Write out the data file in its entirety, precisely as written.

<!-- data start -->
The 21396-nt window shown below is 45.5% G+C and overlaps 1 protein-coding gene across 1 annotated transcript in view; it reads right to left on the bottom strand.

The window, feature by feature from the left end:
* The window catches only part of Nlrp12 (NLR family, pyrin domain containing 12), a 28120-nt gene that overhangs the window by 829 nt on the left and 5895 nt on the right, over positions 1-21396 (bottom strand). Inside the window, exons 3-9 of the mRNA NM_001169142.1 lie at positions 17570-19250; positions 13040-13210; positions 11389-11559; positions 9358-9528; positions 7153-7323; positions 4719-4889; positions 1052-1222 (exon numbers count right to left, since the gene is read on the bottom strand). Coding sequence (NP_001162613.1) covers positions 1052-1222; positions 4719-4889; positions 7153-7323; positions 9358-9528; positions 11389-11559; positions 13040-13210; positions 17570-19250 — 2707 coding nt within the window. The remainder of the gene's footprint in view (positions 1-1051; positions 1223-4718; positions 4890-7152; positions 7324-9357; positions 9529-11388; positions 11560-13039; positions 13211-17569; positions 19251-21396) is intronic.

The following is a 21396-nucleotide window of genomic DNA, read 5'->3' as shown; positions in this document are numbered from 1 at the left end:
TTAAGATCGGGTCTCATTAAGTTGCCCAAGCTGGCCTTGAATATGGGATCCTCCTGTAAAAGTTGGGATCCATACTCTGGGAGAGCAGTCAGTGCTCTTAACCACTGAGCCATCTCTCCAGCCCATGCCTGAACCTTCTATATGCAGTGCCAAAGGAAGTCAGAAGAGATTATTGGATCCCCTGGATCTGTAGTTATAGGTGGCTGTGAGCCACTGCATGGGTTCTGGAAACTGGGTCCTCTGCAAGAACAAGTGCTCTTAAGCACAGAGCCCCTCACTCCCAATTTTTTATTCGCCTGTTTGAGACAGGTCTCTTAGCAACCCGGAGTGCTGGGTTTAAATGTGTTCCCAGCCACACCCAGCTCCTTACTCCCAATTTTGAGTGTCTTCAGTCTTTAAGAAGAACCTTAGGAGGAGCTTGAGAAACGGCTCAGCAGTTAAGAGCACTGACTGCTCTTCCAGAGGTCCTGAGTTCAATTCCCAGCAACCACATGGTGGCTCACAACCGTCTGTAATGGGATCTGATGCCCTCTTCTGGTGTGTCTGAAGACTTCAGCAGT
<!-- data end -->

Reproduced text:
The 21396-nt window shown below is 45.5% G+C and overlaps 1 protein-coding gene across 1 annotated transcript in view; it reads right to left on the bottom strand.

The window, feature by feature from the left end:
* The window catches only part of Nlrp12 (NLR family, pyrin domain containing 12), a 28120-nt gene that overhangs the window by 829 nt on the left and 5895 nt on the right, over positions 1-21396 (bottom strand). Inside the window, exons 3-9 of the mRNA NM_001169142.1 lie at positions 17570-19250; positions 13040-13210; positions 11389-11559; positions 9358-9528; positions 7153-7323; positions 4719-4889; positions 1052-1222 (exon numbers count right to left, since the gene is read on the bottom strand). Coding sequence (NP_001162613.1) covers positions 1052-1222; positions 4719-4889; positions 7153-7323; positions 9358-9528; positions 11389-11559; positions 13040-13210; positions 17570-19250 — 2707 coding nt within the window. The remainder of the gene's footprint in view (positions 1-1051; positions 1223-4718; positions 4890-7152; positions 7324-9357; positions 9529-11388; positions 11560-13039; positions 13211-17569; positions 19251-21396) is intronic.

The following is a 21396-nucleotide window of genomic DNA, read 5'->3' as shown; positions in this document are numbered from 1 at the left end:
TTAAGATCGGGTCTCATTAAGTTGCCCAAGCTGGCCTTGAATATGGGATCCTCCTGTAAAAGTTGGGATCCATACTCTGGGAGAGCAGTCAGTGCTCTTAACCACTGAGCCATCTCTCCAGCCCATGCCTGAACCTTCTATATGCAGTGCCAAAGGAAGTCAGAAGAGATTATTGGATCCCCTGGATCTGTAGTTATAGGTGGCTGTGAGCCACTGCATGGGTTCTGGAAACTGGGTCCTCTGCAAGAACAAGTGCTCTTAAGCACAGAGCCCCTCACTCCCAATTTTTTATTCGCCTGTTTGAGACAGGTCTCTTAGCAACCCGGAGTGCTGGGTTTAAATGTGTTCCCAGCCACACCCAGCTCCTTACTCCCAATTTTGAGTGTCTTCAGTCTTTAAGAAGAACCTTAGGAGGAGCTTGAGAAACGGCTCAGCAGTTAAGAGCACTGACTGCTCTTCCAGAGGTCCTGAGTTCAATTCCCAGCAACCACATGGTGGCTCACAACCGTCTGTAATGGGATCTGATGCCCTCTTCTGGTGTGTCTGAAGACTTCAGCAGT